The Anonymous Widower

Coeliac Disease: Can We Avert The Impending Epidemic In India?

The title of this post, is the same as that of this article on the Indian Journal Of Research Medicine.

With the high levels of COVID-19 in Leicester and an Indian population who make up 28.3 % of the population of the city, I was searching the internet to see if there was any connection between those of Indian heritage and coeliac disease.

I know you should not try to prove a theory. But as a coeliac, I’m very interested to see how the millions of diagnosed coeliacs on a gluten-free diet like me, are faring in this pandemic.

These are some extracts from the article.

Prevalence Of Coeliac Disease In Northern India

Coeliac disease was recognized in northern India, primarily in children, since the 1960s. A community-based study in Ludhiana that involved a step-wise approach to case detection and diagnosis estimated that celiac disease prevalence in this city was at least 1 in 310 individuals. Hospital-based studies examining a general paediatric patient population suggest a prevalence of 1 per cent.

One per cent is a high figure.

Diet And Coeliac Disease

The other variable is that cereal consumption patterns are very different between north and south India, although there has been a recent change in these patterns particularly in urban areas. In south India, rice is the primary cereal consumed in the diet. In the Indian sub-continent, wheat consumption is high in Pakistan and in the States of north India, which also constitute the coeliac belt of India.

It’s fascinating how two parts of the same country can be so different.

Introducing Babies To Gluten

The time of first exposure to wheat influences the development of celiac disease. In countries such as Finland, Estonia, and Denmark, characterized by low gluten consumption in infancy, celiac disease prevalence is much lower than in Sweden where gluten consumption is high in infancy. A natural experiment occurred in Sweden about two decades ago when national recommendations were made to introduce wheat into the diet after cessation of breast feeding at six months. This change was coupled with increased wheat gluten consumption through infant feeds. Together these measures resulted in a two-fold increase in incidence of celiac disease in Sweden, which was attributed to introduction of wheat into the diet after cessation of breast feeding. In 1996 this recommendation was changed to introduce gluten in gradually increasing amounts while the infant was still being breast fed. This led to a dramatic decrease in celiac disease incidence.

We used a Baby Mouli with our three and they all got what we ate, through a sieve.

All Wheats Are Not Equal

The other dimension to this problem is that not all wheat is alike when it comes to inducing celiac disease. The ancient or diploid wheats (e.g. Triticum monococcum) are poorly antigenic, while the modern hexaploid wheats e.g. Triticum aestivum) have highly antigenic glutens, more capable of inducing celiac disease in India, for centuries, grew diploid and later tetraploid wheat which is less antigenic, while hexaploid wheat used in making bread is recently introduced. Thus a change back to older varieties of wheat may have public health consequences.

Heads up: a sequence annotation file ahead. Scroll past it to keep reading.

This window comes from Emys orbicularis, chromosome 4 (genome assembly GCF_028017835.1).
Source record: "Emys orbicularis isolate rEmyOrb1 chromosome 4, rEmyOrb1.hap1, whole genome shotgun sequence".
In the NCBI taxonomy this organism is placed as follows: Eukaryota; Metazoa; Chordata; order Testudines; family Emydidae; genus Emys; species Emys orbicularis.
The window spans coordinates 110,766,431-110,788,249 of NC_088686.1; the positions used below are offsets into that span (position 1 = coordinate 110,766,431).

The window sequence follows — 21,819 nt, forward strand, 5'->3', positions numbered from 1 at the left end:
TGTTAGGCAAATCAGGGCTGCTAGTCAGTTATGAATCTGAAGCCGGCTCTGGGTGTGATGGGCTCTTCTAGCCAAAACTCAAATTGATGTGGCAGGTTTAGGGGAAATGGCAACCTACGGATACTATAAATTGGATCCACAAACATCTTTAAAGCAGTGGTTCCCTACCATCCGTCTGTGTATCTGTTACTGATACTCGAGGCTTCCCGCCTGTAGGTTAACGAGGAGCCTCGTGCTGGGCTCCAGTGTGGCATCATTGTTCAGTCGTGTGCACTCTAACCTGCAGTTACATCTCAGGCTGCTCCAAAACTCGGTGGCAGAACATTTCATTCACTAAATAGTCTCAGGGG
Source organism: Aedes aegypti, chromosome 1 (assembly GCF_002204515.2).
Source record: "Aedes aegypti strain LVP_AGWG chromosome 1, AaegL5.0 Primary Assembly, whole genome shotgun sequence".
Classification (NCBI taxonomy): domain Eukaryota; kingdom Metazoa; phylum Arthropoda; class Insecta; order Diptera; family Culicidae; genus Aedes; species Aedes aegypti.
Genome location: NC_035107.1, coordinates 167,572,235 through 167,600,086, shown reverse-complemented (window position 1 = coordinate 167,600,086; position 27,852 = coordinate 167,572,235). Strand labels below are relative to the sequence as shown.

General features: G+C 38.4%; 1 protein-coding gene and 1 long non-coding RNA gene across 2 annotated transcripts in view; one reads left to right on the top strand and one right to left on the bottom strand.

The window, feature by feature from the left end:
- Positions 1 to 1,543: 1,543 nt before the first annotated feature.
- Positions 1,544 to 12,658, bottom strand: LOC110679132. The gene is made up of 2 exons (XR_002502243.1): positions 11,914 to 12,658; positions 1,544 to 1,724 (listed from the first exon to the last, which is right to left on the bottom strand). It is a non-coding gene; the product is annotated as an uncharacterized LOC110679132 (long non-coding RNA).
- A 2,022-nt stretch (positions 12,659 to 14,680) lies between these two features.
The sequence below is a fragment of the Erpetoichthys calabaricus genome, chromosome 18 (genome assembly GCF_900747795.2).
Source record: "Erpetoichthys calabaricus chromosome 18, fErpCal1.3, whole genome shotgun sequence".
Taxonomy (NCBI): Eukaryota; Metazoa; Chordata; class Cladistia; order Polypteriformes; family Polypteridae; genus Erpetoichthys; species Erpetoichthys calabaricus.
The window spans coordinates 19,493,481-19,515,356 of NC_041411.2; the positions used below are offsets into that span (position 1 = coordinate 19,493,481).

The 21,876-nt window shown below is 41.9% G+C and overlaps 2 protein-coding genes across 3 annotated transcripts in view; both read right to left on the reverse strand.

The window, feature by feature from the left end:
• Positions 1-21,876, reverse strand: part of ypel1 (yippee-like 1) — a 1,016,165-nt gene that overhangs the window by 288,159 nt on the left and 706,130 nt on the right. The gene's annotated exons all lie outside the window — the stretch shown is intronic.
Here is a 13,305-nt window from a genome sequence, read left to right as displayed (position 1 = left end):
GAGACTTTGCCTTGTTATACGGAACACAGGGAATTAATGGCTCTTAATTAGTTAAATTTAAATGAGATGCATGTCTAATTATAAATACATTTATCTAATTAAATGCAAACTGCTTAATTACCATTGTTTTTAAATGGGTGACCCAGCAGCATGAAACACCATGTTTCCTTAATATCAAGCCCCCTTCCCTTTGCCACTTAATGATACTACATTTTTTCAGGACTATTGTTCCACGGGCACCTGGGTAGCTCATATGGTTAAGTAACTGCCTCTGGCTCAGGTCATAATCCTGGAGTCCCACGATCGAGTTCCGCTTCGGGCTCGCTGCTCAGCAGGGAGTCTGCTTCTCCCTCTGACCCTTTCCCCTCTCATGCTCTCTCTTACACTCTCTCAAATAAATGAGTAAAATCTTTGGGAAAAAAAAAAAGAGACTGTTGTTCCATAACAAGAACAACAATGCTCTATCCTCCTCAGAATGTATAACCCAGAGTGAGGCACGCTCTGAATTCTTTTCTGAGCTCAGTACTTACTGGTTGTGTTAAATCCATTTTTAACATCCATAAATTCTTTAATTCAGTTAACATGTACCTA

I’ve read somewhere before that high-gluten wheats could have been the reason that bubonic plague came back.

Public Health Recommendations

Public health authorities may well want to examine both these avenues, i.e. infant feeding recommendations and wheat varieties cultivated in the country, for opportunities to avert the epidemic of celiac disease which is impending in our country.

I’ll agree with that! And the recommendations should be carried forward in the UK.

Conclusion

I have found this medical paper fascinating.

I can’t resist looking up the rates of confirmed cases in the countries mentioned.

  • Denmark 12751 – 6.80 million – 187.5
  • Estonia – 1947 – 1.32 million – 147.3
  • Finland – 7190 – 5.52 million – 130.2
  • Sweden – 65137 – 10.3 million – 632.4
  • United Kingdom – 311965 – 66.5 million – 469.1
  • United States – 2593169 – 326.7 million – 793

Note.

  1. The first figure is the number of lab confirmed cases from Wikipedia
  2. The second figure is the population.
  3. The third figure is the rate of lab-confirmed cases per 100.000 of the population

I have left India out as their numbers of tests seem extremely low.

Note how the three countries, that have fed their children on a low-gluten diet are top of the table, with the lowest rates of lab-confirmed cases.

I have said it before and I’ll say it until I’m blue in the face. Undiagnosed coeliac disease may have something to do with this pandemic and someone should investigate it properly.

Thoughts On The Outbreak In Leicester

I have heard reports that those found positive in Leicester live in a poor area and they tend to be younger.